“Slade!” she cried, jumping to her feet and running to him. “‘I’m saved! Thank heaven! When Sam Columbine got back from torturing the Mexican border guards, he was going to feed me to his alligators!
You came just in time!”
“Damn right,” Slade gritted. “I always do. Steve King sees to that.”
Her firm, supple, silken fleshed body swooned into his arms, and her lush lips sought Slade’s mouth with ripe humid passion. Slade promptly clubbed her over the head with one sinister.45 and threw his Mexican cigar away, a snarl pulling at his lips.
“Watch it,” he growled, “my mom told me about girls like you.”
And he strode off to find Sam Columbine.
Slade strode out of the bunk-room leaving Sandra Dawson in the smoke-filled chamber to rub the bump on her head where he had clouted her with the barrel of his sinister.45. He mounted his huge black stallion, Stokely, and headed for the border, where Sam Columbine was torturing Mexican customs men with the help of his A No.1 Top Gun –
“Pinky” Lee. The only two men in the American Southwest that could ever approach “Pinky” for pure, dad-ratted evil were Hunchback Fred Agnew (who Slade gunned down three weeks ago) and Sam Columbine himself. “Pinky” had gotten his infamous nickname during the Civil War when he rode with Captain Quantrill and his Regulators. While passed out in the kitchen of a fancy bordello in Bleeding Heart, Kansas, a Union officer named Randolph P. Sorghum dropped a homemade bomb down the kitchen chimney. “Pinky” lost all his hair, his eyebrows, and all the fingers on his left hand, except for the forth, and smallest.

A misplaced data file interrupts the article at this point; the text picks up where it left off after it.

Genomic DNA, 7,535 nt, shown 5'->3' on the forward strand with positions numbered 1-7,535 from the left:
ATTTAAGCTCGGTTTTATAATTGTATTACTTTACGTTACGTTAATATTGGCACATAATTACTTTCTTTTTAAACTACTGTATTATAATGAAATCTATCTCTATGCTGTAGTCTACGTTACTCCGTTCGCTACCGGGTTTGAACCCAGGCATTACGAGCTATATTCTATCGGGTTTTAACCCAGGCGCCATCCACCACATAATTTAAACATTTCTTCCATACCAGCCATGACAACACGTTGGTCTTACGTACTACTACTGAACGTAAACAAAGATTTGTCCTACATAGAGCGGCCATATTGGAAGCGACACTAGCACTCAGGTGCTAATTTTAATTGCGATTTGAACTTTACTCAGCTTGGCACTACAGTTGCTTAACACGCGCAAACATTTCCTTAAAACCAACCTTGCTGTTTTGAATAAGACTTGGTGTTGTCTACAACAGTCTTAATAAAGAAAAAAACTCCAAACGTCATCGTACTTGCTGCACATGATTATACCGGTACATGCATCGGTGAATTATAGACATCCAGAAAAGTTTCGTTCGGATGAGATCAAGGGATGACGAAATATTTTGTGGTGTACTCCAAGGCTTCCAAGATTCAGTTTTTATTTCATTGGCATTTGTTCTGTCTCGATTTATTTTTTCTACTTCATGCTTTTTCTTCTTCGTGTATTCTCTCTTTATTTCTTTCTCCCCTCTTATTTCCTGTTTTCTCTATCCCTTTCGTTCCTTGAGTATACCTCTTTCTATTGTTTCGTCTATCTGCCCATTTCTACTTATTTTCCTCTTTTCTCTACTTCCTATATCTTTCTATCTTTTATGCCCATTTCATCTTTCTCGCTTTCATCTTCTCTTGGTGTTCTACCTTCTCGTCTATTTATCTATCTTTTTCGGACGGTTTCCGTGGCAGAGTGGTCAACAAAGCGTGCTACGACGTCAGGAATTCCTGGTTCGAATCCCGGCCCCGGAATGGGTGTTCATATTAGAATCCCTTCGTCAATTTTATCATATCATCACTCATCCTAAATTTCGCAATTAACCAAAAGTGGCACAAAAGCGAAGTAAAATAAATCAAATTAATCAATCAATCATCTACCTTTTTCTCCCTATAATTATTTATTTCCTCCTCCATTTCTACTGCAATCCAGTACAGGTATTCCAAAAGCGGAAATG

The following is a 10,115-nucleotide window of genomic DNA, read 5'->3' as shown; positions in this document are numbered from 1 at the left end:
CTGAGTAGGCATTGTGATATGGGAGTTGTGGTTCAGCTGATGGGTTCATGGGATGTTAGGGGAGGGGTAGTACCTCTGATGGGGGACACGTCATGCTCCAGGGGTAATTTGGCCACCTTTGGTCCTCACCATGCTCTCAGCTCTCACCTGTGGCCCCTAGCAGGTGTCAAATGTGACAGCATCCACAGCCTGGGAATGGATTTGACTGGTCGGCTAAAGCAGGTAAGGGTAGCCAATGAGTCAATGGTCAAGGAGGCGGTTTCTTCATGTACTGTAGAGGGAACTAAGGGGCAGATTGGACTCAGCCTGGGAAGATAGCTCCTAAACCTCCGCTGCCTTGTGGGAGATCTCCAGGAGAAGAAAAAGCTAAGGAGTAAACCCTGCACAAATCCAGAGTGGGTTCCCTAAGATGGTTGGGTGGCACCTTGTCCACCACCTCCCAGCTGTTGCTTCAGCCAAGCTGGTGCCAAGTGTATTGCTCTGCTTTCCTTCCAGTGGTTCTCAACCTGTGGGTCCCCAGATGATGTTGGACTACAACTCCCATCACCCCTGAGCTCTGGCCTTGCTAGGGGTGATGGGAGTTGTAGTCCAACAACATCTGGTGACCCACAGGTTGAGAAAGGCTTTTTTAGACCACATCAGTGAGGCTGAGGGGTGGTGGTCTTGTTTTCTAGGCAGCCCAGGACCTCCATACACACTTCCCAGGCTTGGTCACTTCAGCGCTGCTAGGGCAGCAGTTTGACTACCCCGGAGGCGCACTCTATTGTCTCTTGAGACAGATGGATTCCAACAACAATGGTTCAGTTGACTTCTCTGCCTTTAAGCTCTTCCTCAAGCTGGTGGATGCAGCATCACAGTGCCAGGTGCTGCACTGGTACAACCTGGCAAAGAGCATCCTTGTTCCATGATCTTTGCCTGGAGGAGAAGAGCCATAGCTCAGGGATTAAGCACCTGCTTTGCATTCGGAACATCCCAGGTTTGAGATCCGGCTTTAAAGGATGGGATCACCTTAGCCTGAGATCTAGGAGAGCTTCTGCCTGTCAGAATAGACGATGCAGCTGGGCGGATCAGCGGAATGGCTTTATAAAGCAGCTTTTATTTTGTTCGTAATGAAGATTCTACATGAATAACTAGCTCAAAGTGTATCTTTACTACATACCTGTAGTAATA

His hair and eyebrows grew back. His fingers did not. He is, however, still faster than greased lightning and meaner than hell. He had sworn to find Randolph P. Sorghum some day and stake him over the nearest anthill.
But Slade was not worried about Lee, because his heart was pure and his strength was as ten.
In a short time the agonized screams of the Mexican customs officials told him he was nearing the border. He dismounted, tied Stokely to a parking-meter and advanced through the sagebrush as noiselessly as a cat. The night was dark and moonless.
“No More! amigo!” the guard was screaming. “I confess! I confess! I am – who am I?”
“Fergetful bastid, ain’t ye?” Pinky said. “Yore Randolph P. Sorghum, the sneakun’ low life that blew off 90% 0′ my hand durin’ the Civil War.”
“I admit it! I admit it!”
Slade had crept close enough now to see what was happening. Lee had the customs official tied to a straight-backed chair, with his bare feet on a hassock. Both feet were coated with honey and Lee’s trained bear, Whomper, was licking it off with his long tongue.
“I can’t stand it!” the guard screamed, “I am theese whatyoumacallum, Sorghum!”
“Caught you at last!” Lee gloated. He pulled out his sinister Buntline Special and prepared to blow the poor old fellow all the way to Trinidad. Sam Columbine, who was standing far back in the shadows, was ready to bring in the next guard.